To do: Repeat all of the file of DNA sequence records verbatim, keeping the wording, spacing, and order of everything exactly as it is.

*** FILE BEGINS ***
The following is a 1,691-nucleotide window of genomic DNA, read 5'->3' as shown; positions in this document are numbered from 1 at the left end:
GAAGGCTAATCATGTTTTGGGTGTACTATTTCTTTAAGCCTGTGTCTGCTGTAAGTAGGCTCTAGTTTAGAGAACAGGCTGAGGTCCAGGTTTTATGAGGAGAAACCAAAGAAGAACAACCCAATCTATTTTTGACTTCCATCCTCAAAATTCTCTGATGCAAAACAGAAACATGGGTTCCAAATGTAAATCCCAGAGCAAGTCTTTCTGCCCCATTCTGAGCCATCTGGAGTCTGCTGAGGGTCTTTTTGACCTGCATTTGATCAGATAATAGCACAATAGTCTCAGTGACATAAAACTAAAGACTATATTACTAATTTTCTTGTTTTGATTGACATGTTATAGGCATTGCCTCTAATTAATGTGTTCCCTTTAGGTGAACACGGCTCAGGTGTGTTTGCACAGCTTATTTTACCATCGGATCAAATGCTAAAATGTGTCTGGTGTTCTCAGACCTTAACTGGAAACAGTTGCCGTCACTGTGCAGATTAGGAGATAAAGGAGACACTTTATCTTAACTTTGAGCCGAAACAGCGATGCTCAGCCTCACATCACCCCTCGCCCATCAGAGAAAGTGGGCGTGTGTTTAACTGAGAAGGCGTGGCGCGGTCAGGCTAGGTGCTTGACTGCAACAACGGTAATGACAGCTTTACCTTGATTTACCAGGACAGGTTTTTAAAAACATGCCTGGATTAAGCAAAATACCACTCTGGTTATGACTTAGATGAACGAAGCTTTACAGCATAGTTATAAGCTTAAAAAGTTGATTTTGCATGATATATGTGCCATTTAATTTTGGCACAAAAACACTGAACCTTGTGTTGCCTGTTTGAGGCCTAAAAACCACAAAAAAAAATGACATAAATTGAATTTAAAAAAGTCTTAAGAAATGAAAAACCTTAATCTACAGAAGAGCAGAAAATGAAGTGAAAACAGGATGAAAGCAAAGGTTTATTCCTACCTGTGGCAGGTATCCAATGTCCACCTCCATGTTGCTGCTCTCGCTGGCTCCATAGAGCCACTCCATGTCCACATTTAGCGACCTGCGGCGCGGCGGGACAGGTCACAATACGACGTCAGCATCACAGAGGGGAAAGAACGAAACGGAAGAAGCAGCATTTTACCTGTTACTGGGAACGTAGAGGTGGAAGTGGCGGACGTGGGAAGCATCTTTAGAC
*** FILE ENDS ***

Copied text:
The following is a 1,691-nucleotide window of genomic DNA, read 5'->3' as shown; positions in this document are numbered from 1 at the left end:
GAAGGCTAATCATGTTTTGGGTGTACTATTTCTTTAAGCCTGTGTCTGCTGTAAGTAGGCTCTAGTTTAGAGAACAGGCTGAGGTCCAGGTTTTATGAGGAGAAACCAAAGAAGAACAACCCAATCTATTTTTGACTTCCATCCTCAAAATTCTCTGATGCAAAACAGAAACATGGGTTCCAAATGTAAATCCCAGAGCAAGTCTTTCTGCCCCATTCTGAGCCATCTGGAGTCTGCTGAGGGTCTTTTTGACCTGCATTTGATCAGATAATAGCACAATAGTCTCAGTGACATAAAACTAAAGACTATATTACTAATTTTCTTGTTTTGATTGACATGTTATAGGCATTGCCTCTAATTAATGTGTTCCCTTTAGGTGAACACGGCTCAGGTGTGTTTGCACAGCTTATTTTACCATCGGATCAAATGCTAAAATGTGTCTGGTGTTCTCAGACCTTAACTGGAAACAGTTGCCGTCACTGTGCAGATTAGGAGATAAAGGAGACACTTTATCTTAACTTTGAGCCGAAACAGCGATGCTCAGCCTCACATCACCCCTCGCCCATCAGAGAAAGTGGGCGTGTGTTTAACTGAGAAGGCGTGGCGCGGTCAGGCTAGGTGCTTGACTGCAACAACGGTAATGACAGCTTTACCTTGATTTACCAGGACAGGTTTTTAAAAACATGCCTGGATTAAGCAAAATACCACTCTGGTTATGACTTAGATGAACGAAGCTTTACAGCATAGTTATAAGCTTAAAAAGTTGATTTTGCATGATATATGTGCCATTTAATTTTGGCACAAAAACACTGAACCTTGTGTTGCCTGTTTGAGGCCTAAAAACCACAAAAAAAAATGACATAAATTGAATTTAAAAAAGTCTTAAGAAATGAAAAACCTTAATCTACAGAAGAGCAGAAAATGAAGTGAAAACAGGATGAAAGCAAAGGTTTATTCCTACCTGTGGCAGGTATCCAATGTCCACCTCCATGTTGCTGCTCTCGCTGGCTCCATAGAGCCACTCCATGTCCACATTTAGCGACCTGCGGCGCGGCGGGACAGGTCACAATACGACGTCAGCATCACAGAGGGGAAAGAACGAAACGGAAGAAGCAGCATTTTACCTGTTACTGGGAACGTAGAGGTGGAAGTGGCGGACGTGGGAAGCATCTTTAGAC